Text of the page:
Years ago, I saw an episode of Huell Howser’s show where he visited the giant wisteria vine in Sierra Madre. And now that I’ve been living two miles away from it for 20 years, I figured it was time to go see it. So today was the “Wistaria Festival” in Sierra Madre. They deliberately spell it that way, although I have no idea why. But they have a big street festival in the center of town, and the yard where the vine is growing is open for tours.

The story is that the vine came in a 1-gallon pot, and it was planted about 120 years ago. It grew up and over the original house, crushing it. A new house was built off to the side, and the owners constructed a steel trellis for the vine to grow on, and it now takes up two whole lots. The festival is timed to coincide with the relatively short time it spends blooming every spring. So we went to the festival and had lunch before heading up the hill to see the vine. And yes, it’s big. It covers most of the space between two houses. It’s not obvious from the street, since I’d ridden my bike down the street by the vine a few weeks ago, when I was scouting out where the trail to Jones Peak started. After taking in the vine, we walked back down the hill and browsed around the festival a bit more before heading home.

Update on the NoHo Barrel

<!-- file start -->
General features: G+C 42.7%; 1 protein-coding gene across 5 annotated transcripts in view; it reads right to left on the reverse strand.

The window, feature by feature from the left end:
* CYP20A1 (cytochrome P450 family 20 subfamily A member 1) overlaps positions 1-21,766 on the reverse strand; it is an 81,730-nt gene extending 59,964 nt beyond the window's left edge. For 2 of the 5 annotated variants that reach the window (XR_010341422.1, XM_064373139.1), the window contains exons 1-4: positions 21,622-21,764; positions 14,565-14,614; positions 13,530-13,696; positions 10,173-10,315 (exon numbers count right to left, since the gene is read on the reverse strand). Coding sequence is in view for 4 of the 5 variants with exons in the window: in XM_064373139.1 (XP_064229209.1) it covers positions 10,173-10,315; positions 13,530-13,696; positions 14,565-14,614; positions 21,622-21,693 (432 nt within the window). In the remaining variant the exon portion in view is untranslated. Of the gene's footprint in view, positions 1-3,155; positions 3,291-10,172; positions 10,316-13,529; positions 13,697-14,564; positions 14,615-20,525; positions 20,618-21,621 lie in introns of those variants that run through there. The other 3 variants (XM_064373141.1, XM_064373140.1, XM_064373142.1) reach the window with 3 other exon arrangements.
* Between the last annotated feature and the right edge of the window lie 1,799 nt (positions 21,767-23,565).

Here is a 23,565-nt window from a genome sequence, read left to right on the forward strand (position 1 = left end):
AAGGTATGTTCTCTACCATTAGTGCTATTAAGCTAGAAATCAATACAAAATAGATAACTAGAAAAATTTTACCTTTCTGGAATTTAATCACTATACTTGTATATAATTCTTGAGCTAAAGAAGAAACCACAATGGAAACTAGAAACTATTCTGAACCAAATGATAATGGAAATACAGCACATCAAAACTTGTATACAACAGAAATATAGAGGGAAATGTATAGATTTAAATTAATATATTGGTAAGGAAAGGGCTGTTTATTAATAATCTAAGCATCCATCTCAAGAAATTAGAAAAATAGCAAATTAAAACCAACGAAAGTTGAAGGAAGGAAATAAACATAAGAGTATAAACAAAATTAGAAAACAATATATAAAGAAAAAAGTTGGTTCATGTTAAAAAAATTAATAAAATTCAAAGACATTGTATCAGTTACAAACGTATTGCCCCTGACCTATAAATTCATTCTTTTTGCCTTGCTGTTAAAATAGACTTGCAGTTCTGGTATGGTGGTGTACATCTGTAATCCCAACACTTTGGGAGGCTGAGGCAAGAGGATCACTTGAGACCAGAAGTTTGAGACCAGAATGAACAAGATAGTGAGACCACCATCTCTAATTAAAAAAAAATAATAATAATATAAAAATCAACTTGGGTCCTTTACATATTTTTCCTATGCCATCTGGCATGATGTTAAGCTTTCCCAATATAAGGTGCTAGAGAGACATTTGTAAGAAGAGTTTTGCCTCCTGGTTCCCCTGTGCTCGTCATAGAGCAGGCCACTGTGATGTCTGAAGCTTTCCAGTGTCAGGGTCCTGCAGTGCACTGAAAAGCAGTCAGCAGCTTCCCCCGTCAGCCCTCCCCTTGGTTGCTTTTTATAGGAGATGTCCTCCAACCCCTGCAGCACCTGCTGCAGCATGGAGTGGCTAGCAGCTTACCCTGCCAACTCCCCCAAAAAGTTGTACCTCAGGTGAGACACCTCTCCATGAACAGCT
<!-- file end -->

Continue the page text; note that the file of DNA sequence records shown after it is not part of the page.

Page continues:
Filed under: — stan @ 1:17 pm

Today’s bike club ride was another trip to North Hollywood to check out the barrel-shaped restaurant. We’d gone to see this in January when it was being renovated, but I’d read recently that it was finished and open for business. So it was time to go see it again.

There’s a spot on Riverside Drive where businesses park their trucks as advertising while they’re not being used. There’s the “Hot Topless Maids” van, and today there was also a junk-hauling truck. And thanks to reality TV, apparently now “Extreme Hoarding” is a thing.

When we got to NoHo, the barrel was all out in the open and nicely refinished. We were able to peek in the windows and see the inside, and it really looked pretty good.

After looking at the barrel, we continued on up Vineland Ave to Chandler, where we stopped for snacks at the Panera across the street from the Metro Red Line station. That was where we’d caught the train home three weeks ago when the ride was rained out.

Heading back on the Chandler bikeway, we came across a big group of people running around in circles carrying medicine balls. I guess that’s one of those fitness boot camp things. I think riding the bike is just more fun. And we get to cover a lot of ground. And today, I finally got my photo-op riding the shaggy dog sculpture in Burbank. That makes for a companion to the time I got to ride the rattlesnake sculpture in Rattlesnake Park or when Lucinda was a little kid and like to ride the little fox sculptures in the park downtown.

On the way back on Riverside Drive, we saw that apparently Rene Magritte has a hamburger stand now. It must be, because the sign clearly says “Not a Burger Stand”.

44 miles.

Here’s the route map and elevation profile.

3/13/2015

The view from Mt Hollywood

Filed under: — stan @ 11:10 pm

A couple days ago, I ran across this article:

la.curbed.com/archives/2015/03/spotlights_los_angeles_marathon_route.php

The plan was to put up 27 powerful searchlights along the Los Angeles Marathon route from Dodger Stadium to Santa Monica, and have them turned on for about 90 minutes on Friday night. Of course, in their artist’s conception, it looked pretty cool. While it remained to be seen how good it would look in person, I was curious.